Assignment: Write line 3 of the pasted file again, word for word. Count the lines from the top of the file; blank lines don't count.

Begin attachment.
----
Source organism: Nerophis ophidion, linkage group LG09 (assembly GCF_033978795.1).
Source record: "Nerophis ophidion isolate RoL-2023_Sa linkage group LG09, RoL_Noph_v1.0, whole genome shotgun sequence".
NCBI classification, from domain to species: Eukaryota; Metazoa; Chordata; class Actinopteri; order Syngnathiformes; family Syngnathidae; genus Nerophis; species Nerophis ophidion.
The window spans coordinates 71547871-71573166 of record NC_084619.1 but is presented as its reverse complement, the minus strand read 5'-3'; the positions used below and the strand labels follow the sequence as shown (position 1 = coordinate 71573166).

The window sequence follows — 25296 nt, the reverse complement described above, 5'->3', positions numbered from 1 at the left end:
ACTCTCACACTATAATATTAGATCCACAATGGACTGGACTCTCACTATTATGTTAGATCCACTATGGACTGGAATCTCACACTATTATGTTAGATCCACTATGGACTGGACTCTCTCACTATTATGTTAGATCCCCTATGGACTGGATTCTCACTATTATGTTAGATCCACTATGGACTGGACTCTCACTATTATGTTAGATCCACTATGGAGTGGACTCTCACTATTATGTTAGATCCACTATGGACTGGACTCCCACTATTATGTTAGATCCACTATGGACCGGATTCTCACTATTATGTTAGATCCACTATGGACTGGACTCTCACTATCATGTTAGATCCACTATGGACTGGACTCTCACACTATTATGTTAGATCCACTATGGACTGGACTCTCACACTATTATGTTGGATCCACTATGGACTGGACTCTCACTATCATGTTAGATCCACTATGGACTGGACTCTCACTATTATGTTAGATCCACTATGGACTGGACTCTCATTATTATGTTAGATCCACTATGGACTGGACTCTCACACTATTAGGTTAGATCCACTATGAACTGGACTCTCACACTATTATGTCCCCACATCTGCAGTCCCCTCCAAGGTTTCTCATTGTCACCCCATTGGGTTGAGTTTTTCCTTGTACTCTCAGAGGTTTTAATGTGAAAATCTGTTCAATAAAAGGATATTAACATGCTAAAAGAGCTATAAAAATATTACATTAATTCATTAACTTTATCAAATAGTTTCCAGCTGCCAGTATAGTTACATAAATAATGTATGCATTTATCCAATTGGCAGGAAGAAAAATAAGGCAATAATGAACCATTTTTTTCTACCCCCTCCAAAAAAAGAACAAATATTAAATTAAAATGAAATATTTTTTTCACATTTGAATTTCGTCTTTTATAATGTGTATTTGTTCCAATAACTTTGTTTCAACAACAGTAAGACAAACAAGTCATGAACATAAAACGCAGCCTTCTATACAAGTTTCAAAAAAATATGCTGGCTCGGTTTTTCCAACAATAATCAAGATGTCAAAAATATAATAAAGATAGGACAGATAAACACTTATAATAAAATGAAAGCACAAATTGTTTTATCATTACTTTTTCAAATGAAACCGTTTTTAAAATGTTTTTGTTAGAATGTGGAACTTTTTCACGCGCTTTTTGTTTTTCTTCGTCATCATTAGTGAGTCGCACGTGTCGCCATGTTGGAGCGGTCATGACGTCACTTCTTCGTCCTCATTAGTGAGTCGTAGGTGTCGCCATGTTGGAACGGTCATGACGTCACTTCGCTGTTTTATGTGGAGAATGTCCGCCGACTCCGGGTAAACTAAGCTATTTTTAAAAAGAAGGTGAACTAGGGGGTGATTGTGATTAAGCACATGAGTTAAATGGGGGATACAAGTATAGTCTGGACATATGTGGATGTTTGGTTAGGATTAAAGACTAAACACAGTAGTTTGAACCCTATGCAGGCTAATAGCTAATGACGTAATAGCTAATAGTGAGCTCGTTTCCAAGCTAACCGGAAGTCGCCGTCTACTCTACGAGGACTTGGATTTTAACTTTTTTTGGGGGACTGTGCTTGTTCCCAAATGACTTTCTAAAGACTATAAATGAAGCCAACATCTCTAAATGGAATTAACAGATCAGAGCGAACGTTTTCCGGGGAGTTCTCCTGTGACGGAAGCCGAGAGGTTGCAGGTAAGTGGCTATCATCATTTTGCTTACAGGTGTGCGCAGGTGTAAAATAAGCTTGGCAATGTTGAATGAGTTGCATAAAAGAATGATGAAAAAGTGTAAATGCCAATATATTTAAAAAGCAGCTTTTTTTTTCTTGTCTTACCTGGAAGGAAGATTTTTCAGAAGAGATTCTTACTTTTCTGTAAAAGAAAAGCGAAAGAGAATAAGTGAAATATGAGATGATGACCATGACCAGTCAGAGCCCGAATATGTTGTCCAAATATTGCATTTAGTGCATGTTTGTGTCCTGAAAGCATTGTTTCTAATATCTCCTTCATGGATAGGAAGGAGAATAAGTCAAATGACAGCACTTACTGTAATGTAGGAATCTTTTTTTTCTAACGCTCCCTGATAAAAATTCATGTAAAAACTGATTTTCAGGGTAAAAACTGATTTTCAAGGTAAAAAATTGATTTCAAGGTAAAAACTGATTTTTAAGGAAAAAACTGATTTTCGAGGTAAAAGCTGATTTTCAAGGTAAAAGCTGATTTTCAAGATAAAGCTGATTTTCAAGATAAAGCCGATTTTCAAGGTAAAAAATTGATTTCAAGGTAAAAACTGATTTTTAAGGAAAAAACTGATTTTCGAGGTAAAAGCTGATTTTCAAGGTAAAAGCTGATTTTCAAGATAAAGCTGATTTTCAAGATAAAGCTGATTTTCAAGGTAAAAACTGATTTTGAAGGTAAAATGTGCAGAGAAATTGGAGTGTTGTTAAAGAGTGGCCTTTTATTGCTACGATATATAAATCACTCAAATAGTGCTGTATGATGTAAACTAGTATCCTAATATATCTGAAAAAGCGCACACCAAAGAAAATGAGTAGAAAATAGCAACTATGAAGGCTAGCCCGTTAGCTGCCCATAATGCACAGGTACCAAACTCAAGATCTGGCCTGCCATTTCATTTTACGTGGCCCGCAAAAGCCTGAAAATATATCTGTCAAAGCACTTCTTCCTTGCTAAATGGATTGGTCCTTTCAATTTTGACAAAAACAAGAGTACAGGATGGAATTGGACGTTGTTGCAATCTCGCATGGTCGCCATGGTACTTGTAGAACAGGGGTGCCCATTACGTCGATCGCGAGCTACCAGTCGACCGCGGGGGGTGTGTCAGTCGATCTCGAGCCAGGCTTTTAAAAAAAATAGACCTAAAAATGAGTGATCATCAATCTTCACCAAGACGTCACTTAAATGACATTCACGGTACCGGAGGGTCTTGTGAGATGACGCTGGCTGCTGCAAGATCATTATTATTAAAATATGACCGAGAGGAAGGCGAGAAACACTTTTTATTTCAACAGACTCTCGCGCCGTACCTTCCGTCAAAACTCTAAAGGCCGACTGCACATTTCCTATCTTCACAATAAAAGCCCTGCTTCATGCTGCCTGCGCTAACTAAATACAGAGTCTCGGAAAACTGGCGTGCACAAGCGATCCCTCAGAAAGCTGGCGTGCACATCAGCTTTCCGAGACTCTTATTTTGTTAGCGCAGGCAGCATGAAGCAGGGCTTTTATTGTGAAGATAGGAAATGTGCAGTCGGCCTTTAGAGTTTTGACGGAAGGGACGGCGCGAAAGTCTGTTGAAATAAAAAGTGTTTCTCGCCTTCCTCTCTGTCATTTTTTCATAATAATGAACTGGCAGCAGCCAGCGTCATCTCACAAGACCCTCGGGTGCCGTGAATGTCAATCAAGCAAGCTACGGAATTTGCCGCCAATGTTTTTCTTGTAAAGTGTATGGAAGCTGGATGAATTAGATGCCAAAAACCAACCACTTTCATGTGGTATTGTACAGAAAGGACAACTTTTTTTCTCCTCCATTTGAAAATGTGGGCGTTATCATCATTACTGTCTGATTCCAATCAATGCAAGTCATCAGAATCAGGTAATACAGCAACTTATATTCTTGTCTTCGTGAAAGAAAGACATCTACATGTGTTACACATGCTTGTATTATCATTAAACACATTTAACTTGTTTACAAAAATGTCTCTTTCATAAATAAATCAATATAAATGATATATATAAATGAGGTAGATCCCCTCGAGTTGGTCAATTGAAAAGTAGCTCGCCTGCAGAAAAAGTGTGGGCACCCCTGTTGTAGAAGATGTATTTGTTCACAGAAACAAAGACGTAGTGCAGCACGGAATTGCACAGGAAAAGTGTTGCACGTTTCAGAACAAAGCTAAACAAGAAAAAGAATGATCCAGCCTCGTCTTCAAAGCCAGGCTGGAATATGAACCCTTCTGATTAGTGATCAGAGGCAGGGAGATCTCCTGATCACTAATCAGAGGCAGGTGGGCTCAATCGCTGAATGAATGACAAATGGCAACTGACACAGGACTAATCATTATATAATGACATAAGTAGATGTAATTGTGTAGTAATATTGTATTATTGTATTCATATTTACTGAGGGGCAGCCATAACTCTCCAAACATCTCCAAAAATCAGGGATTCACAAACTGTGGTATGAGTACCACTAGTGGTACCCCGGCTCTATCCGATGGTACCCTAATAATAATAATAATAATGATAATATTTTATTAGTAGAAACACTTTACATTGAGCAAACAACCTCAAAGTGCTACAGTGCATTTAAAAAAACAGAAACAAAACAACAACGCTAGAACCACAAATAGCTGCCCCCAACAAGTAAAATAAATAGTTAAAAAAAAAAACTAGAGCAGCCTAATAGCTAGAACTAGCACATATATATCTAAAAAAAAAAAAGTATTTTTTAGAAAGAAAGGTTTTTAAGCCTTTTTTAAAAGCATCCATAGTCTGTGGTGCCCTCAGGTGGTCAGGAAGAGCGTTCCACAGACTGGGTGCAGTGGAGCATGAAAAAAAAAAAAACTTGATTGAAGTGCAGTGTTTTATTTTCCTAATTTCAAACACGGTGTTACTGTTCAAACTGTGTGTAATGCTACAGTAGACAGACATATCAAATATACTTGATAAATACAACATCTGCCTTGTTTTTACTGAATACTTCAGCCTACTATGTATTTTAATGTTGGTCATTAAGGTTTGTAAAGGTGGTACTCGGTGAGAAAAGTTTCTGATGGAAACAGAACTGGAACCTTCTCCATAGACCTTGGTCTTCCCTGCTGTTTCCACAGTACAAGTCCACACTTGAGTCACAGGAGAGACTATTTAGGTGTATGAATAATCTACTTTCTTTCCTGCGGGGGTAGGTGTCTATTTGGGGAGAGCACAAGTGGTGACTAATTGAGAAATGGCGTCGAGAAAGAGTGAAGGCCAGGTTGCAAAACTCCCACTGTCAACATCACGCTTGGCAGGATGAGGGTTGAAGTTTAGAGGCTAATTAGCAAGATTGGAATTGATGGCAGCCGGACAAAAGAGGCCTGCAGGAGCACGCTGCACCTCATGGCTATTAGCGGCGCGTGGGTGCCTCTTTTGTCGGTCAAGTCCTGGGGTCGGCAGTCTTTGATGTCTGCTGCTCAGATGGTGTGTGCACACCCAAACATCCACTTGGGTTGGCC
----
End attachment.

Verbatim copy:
NCBI classification, from domain to species: Eukaryota; Metazoa; Chordata; class Actinopteri; order Syngnathiformes; family Syngnathidae; genus Nerophis; species Nerophis ophidion.